Removal of DDT (Dividend Distribution Tax) by Finance Act, 2020 (FA 2020) and its impact on other provisions of Income Tax Act, 1961
Existing Provisions (before amendment):
Section 115-O provides that, in addition to the income-tax chargeable in respect of the total income of a domestic company, any amount declared, distributed or paid by way of dividends shall be chargeable to additional income tax at the rate of 15 percent. The tax paid on such dividend is treated as the final tax (called as DDT). However, the dividend tax @30% is leviable on deemed dividend under section 2(22)(e).
Now, section 10(34) provides that any income by way of dividends, referred to under section 115-O, is excluded from the total income of the shareholder.
It may be noted that the exemption available under section 10(34) would not be allowable in respect of dividend income chargeable to tax in accordance with the provisions of section 115BBDA, even if the dividend distribution tax is paid by the domestic company on such amount of dividend.
Section 115BBDA provides for Tax on certain dividends received from domestic companies (dividend taxable in the hands of the shareholder):
Similarly specified company or mutual fund is required to pay additional income tax on income distributed to its unitholders at the prescribed rates and the income from units received by a unitholder is exempt from income tax u/s 10(35).
It is amended so that dividend or income from units are taxable in the hands of shareholders or unitholders at the applicable rate and the domestic company or specified company or mutual funds are not required to pay any DDT. It is also provided that the deduction for expense under section 57 of the Act shall be maximum 20 per cent of the dividend or income from units. Further, certain amendments have also been made in various sections to remove the cascading effect, removal of exemption u/s 10(34)/10(35) of dividend /income received in the hands of shareholder/unitholder and inserted new provisions to provide for tax deduction on dividend income/distributed income.
Memorandum explaining amendment:
The incidence of tax is, thus, on the payer company/Mutual Fund and not on the recipient, where it should normally be. The dividend is income in the hands of the shareholders and not in the hands of the company. The incidence of the tax should therefore, be on the recipient. Moreover, the present provisions levy tax at a flat rate on the distributed profits, across the board irrespective of the marginal rate at which the recipient is otherwise taxed. The provisions are hence, considered, iniquitous and regressive.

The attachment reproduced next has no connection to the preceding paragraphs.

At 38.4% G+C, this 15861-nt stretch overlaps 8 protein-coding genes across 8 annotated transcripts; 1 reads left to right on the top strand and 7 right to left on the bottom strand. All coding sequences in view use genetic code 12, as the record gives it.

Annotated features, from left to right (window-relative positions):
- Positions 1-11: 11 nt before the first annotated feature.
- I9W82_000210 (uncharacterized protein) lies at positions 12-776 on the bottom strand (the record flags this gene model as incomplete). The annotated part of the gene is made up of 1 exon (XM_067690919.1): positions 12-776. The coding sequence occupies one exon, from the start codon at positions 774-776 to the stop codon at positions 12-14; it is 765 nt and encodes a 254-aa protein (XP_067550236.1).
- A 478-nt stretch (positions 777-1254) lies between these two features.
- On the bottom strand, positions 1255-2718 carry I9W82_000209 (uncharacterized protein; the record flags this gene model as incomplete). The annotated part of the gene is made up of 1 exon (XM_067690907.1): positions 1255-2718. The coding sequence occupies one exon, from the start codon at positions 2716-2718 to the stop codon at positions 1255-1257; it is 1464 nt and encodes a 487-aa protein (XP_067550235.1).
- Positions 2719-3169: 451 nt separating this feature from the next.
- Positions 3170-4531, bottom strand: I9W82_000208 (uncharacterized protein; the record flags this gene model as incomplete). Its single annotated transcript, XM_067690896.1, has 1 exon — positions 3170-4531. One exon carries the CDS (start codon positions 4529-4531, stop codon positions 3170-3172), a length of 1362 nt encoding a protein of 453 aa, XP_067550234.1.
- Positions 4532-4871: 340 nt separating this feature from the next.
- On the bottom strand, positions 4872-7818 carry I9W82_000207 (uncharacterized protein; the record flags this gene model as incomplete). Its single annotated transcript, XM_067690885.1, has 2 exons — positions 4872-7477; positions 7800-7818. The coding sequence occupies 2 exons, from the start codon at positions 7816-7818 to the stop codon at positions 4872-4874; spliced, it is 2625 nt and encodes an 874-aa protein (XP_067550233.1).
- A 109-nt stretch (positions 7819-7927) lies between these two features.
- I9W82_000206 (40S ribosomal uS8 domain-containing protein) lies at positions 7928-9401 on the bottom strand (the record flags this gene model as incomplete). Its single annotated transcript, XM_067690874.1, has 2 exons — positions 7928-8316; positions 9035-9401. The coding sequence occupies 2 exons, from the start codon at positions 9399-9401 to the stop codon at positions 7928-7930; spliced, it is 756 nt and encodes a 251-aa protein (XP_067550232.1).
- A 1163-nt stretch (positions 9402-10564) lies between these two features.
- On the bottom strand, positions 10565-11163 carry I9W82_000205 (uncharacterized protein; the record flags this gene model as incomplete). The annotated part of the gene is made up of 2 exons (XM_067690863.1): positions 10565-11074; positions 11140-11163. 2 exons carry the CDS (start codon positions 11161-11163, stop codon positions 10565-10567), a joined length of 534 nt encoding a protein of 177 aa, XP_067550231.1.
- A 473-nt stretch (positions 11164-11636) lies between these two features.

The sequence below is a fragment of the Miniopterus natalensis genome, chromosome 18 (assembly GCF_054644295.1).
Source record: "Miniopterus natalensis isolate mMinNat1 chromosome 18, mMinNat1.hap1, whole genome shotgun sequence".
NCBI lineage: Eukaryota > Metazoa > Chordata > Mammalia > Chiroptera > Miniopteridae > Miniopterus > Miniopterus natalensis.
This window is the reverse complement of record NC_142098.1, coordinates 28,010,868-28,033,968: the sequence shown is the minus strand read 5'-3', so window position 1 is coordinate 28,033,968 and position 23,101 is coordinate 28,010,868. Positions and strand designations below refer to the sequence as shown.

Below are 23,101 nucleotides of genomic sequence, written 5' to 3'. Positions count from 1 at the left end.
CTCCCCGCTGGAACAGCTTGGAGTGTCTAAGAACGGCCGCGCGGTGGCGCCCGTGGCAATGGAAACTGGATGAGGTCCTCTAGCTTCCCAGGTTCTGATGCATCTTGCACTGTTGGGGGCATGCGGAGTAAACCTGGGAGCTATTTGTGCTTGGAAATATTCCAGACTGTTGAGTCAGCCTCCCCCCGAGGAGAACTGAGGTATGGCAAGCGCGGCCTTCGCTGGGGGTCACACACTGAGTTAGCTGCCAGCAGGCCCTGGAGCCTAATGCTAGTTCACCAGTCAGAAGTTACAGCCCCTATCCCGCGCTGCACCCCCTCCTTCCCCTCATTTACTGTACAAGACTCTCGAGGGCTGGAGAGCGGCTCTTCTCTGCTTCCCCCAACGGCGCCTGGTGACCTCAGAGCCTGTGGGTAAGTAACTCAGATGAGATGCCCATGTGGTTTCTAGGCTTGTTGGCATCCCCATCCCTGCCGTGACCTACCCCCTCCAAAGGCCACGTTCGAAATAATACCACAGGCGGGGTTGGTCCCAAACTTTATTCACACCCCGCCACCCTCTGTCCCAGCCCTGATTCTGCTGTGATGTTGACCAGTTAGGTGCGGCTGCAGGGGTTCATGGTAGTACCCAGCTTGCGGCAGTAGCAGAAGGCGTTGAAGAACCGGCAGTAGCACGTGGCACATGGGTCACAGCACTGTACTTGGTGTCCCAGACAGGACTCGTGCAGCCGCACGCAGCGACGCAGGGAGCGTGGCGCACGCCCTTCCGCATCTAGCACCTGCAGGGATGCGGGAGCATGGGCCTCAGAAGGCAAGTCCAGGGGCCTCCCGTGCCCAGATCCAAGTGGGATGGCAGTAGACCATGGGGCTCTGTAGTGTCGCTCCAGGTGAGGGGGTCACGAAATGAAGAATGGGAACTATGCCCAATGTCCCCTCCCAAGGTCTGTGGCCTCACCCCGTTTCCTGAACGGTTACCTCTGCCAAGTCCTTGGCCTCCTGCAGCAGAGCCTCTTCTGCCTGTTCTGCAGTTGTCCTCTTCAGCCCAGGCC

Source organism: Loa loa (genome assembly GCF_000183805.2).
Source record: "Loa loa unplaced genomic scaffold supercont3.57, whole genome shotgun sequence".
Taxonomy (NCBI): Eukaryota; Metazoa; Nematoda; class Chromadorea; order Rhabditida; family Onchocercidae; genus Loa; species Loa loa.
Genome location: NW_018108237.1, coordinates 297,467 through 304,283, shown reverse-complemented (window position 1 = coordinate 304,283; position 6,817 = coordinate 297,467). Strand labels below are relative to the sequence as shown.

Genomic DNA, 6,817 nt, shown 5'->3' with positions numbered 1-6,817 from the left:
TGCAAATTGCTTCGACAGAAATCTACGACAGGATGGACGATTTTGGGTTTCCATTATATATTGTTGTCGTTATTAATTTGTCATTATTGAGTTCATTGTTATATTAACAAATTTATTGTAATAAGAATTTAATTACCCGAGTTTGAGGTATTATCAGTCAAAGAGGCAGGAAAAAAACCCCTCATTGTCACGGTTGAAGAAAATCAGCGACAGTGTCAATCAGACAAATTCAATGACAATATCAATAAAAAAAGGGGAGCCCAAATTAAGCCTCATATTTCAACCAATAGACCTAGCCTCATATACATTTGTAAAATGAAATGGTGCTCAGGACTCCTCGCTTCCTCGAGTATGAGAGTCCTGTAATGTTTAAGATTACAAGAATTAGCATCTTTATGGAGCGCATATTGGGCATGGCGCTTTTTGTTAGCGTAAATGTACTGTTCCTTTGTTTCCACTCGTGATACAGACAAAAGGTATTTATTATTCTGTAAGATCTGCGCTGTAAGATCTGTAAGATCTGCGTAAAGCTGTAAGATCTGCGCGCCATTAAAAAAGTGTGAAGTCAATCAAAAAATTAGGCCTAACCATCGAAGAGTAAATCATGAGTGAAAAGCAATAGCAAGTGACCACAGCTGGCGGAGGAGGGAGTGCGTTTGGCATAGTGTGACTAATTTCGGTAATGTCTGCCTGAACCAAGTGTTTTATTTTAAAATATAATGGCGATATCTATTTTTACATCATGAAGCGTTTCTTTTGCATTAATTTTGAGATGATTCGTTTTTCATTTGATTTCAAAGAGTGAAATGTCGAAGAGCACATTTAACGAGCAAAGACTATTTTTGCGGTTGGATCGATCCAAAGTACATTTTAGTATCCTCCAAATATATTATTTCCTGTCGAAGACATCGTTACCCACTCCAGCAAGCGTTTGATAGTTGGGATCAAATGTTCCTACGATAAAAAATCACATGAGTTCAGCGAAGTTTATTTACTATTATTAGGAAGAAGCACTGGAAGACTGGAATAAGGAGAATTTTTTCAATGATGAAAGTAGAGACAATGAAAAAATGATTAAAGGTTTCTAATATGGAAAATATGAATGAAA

|The aforesaid amendment brings in to various other amendments in the Act also. The Major implications to the different provisions are mentioned below:|
Amendment Impact on Mutual funds:
Income from units of a mutual fund, currently exempt subject to distribution tax, is to be taxed in the hands of the unit holder. It is also provided that the payer shall deduct TDS at the rate of 10% on such income if it exceeds ₹ 5,000 and the unit holder is a resident in India. In the case of a non-resident unit holder, the payer shall deduct tax at the rate of 20%.
Amendment Impact on Business Trust:
Existing Provision: Dividends earned from business trusts were exempt from income tax in the hands of the recipients.
Amended Provisions: levy tax on such dividends in the hands of the unitholder.
Amendment Impact on Taxability of dividend from a special purpose vehicle (SPV) in the hands of a unitholder of a business trust:
Income earned from a business trust in the nature of dividend from an SPV, which were earlier exempt from tax, is now required to be offered to tax by the unitholder. The limitation has been imposed on interest expenditure allowance to the extent of 20% of the income from mutual fund u/s 57.
Removal of Exemption in hands of Shareholder and Unitholder: Exemption u/s 10(34) in respect of dividend income and u/s 10(35) income in respect of units has been removed.
Certain Amendments have been brought to the provisions of TDS also to give the effect of the same:
Section 194K- TDS on income in respect of units of Mutual Fund @ 10% with a threshold limit of Rs. 5000/-.
194LBA– Certain income from units of business Trust
Now, a business trust, while distributing dividend to its unit-holders shall also deduct TDS at following rates:
Payment to resident unitholders @10%
Payment to non-resident unitholders @5%
Section 196A- Income in respect of units of Non –Resident: Applicability of TDS is revived on income in respect of units of a mutual fund on payment made to non-residents @ 20%
Section 196C- Income from foreign currency bonds or shares of Indian Company: Now, it is provided to deduct TDS @ 10% on dividend paid to a Non- resident in respect of global depository receipts.
Section 196D- Income of Foreign Institutional investor from Securities: Now, it is provided to deduct TDS @ 20% on dividend paid to Foreign Institutional Investor.
Section 194- Dividend: TDS will be deducted at the rate of 10% on dividend paid to any person with a threshold of Rs. 5,000.
Disclaimer: These updates are compiled for the general information of readers from the various sources including official documents of Finance Act, 2020. Readers are advised to seek professional opinion before initiating any action based on this document. The author can be reached @ email@example.com or firstname.lastname@example.org.